This finding contrasts with previous studies on job switching that suggested individuals change jobs less frequently as they get older. This pattern of less-frequent job switching seems to be true for individuals with strong initial beliefs about the types of jobs they are best suited for. But workers who have beliefs on the margin are more likely to switch occupations many times before finding the occupations they are best suited for. In their paper, Gorry, Gorry, and Trachter observe that this behavior doesn't seem to fit with models of job switching that assume workers change occupations simply to gain skills, since it would imply that they gain skills faster as they age. Instead, workers who switch occupations multiple times are learning about themselves and the type of work they can do most productively. This learning drives occupational switching in the model.


The Value of Learning by Switching

Gorry, Gorry, and Trachter use their model to estimate the value of being able to switch between types of occupations. They compute the value of switching for workers based on their occupations and beliefs across time as they age. For the average eighteen-year-old, being able to switch is worth an estimated sixty-seven months of his or her best potential wage (the maximum wage the worker could earn in the model). That value falls to less than one month of wages by age forty-nine.

Having the option to switch occupations becomes less valuable for workers as they age for two reasons. First, they learn more about themselves and their abilities early in their career, and second, older workers have less time to capitalize on the benefits of learning about their abilities.

Gorry, Gorry, and Trachter distinguish between these two factors by calculating the value of switching while holding workers' beliefs and occupations constant at age eighteen levels. In other words, they model the value of switching between white- and blue-collar occupations in a world where workers don't learn about themselves. They find that the value of switching still declines as workers age, but not as rapidly as it does in the model with learning. The difference between these two measures provides an estimate of the value of learning for workers over time. (See Figure 2.)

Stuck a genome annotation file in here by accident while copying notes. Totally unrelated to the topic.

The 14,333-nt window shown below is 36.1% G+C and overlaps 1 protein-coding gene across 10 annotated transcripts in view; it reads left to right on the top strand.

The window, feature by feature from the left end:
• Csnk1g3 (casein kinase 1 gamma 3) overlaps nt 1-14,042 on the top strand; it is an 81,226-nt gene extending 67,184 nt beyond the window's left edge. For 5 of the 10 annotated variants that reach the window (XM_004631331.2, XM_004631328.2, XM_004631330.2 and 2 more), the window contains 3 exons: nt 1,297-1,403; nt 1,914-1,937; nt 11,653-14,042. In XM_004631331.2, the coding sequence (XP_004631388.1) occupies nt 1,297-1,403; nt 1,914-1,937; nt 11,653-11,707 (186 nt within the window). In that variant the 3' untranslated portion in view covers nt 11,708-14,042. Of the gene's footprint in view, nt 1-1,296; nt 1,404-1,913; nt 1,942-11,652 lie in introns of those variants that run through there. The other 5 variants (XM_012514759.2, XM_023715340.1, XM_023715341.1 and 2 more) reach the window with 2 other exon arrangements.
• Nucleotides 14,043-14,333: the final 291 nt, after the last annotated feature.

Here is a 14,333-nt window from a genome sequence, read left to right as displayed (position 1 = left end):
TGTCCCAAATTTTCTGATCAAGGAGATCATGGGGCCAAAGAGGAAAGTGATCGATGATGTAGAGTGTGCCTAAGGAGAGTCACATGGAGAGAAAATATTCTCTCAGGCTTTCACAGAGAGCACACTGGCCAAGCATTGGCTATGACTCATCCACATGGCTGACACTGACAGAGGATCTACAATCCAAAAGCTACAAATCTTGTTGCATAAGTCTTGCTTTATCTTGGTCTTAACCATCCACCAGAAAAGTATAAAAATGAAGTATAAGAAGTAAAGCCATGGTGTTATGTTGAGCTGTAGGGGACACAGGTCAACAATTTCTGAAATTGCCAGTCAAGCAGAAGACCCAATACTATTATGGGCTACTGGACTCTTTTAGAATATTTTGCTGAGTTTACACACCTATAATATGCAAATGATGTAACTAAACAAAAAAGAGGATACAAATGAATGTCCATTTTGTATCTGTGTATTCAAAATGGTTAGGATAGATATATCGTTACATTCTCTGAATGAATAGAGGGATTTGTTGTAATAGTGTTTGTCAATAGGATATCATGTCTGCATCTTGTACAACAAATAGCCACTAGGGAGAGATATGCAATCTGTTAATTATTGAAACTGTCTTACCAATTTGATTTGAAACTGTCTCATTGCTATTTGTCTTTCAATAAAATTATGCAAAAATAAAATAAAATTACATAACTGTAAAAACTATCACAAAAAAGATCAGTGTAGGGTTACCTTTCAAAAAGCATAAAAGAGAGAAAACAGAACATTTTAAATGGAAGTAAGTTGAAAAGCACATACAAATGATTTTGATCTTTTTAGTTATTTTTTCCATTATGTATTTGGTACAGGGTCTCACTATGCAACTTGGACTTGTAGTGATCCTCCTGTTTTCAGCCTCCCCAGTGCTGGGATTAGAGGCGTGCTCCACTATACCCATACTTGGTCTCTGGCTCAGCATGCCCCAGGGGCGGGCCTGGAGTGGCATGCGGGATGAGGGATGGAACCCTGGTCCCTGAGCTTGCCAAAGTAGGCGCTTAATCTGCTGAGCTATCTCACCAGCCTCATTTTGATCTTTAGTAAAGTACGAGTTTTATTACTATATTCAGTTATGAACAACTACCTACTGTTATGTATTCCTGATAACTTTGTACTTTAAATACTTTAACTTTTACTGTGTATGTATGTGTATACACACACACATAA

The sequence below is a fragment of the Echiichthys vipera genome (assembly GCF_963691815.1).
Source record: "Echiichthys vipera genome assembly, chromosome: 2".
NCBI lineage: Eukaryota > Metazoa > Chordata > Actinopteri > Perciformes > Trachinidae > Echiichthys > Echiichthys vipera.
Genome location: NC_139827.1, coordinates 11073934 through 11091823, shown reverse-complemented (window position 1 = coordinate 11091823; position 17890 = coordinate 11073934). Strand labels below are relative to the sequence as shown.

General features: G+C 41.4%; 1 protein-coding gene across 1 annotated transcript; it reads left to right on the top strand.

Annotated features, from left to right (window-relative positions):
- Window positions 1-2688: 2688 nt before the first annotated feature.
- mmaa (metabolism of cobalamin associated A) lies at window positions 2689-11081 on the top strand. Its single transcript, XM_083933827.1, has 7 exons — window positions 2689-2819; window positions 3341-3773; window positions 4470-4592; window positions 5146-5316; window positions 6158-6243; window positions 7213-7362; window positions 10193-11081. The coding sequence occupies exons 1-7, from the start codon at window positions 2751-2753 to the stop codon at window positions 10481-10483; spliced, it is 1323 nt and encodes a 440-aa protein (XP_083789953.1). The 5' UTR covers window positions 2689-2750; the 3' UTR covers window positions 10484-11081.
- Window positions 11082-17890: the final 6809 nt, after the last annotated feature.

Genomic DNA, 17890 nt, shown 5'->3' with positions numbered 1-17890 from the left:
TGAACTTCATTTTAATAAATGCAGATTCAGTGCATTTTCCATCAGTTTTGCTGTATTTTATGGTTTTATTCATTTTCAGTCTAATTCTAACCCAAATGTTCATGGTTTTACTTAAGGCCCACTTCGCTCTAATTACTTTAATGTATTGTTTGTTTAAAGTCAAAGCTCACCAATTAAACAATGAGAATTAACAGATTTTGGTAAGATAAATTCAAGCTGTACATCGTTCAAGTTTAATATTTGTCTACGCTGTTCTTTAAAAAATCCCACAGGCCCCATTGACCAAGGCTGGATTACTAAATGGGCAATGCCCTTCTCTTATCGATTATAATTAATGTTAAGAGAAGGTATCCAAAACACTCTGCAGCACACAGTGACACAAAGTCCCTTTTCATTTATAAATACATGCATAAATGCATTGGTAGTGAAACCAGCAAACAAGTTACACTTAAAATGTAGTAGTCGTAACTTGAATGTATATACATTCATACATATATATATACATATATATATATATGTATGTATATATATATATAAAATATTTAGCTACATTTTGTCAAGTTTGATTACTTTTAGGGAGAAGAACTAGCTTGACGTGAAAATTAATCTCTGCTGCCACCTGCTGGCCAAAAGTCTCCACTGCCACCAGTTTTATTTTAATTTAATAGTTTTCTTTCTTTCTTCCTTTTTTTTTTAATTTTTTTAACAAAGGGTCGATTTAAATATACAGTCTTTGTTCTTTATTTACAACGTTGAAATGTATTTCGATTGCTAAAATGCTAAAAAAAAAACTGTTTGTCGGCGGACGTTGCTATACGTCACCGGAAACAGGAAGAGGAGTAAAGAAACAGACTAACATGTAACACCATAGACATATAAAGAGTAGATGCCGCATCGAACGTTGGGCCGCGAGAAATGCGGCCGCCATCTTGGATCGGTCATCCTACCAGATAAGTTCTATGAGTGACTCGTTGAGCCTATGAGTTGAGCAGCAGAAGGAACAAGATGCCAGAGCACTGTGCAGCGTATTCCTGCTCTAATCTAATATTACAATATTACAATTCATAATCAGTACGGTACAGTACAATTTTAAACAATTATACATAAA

Another way to measure the value of learning is to calculate how much a worker would be willing to pay to be indifferent between his or her current beliefs about his or her occupational type and learning his or her actual type. For workers who are 100 percent sure about the occupation for which they are best suited, the value of learning their type is zero because they already know. But for workers who are less certain, and therefore more likely to switch occupations during their careers, the value of this learning can be quite high. On average, uncertain workers just starting their careers at age eighteen would be willing to pay about thirty-two months of their best potential wage to learn their type. This represents the pure value of learning, in contrast to the numbers above, which also include factors such as the worker's occupation and its current state.

These estimates suggest that being able to switch occupations is valuable to workers, particularly those workers who do not have a strong initial sense of what type of job they will be best suited for. Changing occupations allows workers to learn about themselves and their abilities, and finding the right occupation early can pay dividends throughout their careers. It follows that external factors that make it harder for workers to switch occupations are costly frictions.


Aspen Gorry and Devon Gorry are assistant professors in the John E. Walker Department of Economics at Clemson University. Tim Sablik is an economics writer and Nicholas Trachter is a senior economist in the Research Department at the Federal Reserve Bank of Richmond.

 
1

Greg Kaplan and Sam Schulhofer-Wohl, "Understanding the Long-Run Decline in Interstate Migration," International Economic Review, February 2017, vol. 58, no. 1, pp. 57–94.

2

Raven Molloy, Christopher L. Smith, and Abigail Wozniak, "Declining Migration within the U.S.: The Role of the Labor Market," National Bureau of Economic Research Working Paper No. 20065, April 2014.

3

Henry R. Hyatt and James R. Spletzer, "The Recent Decline in Employment Dynamics," IZA Journal of Labor Economics, 2013, vol. 2, no. 5, pp. 1–21.

4

Aspen Gorry, Devon Gorry, and Nicholas Trachter, "Learning and Life Cycle Patterns of Occupational Transitions," International Economic Review, May 2019, vol. 60, no. 2, pp. 905–937.

5

Gorry, Gorry, and Trachter focus on high school graduates, but their findings are similar for college graduates as well.


This article may be photocopied or reprinted in its entirety. Please credit the authors, source, and the Federal Reserve Bank of Richmond and include the following statement. Views expressed in this article are those of the authors and not necessarily those of the Federal Reserve Bank of Richmond or the Federal Reserve System.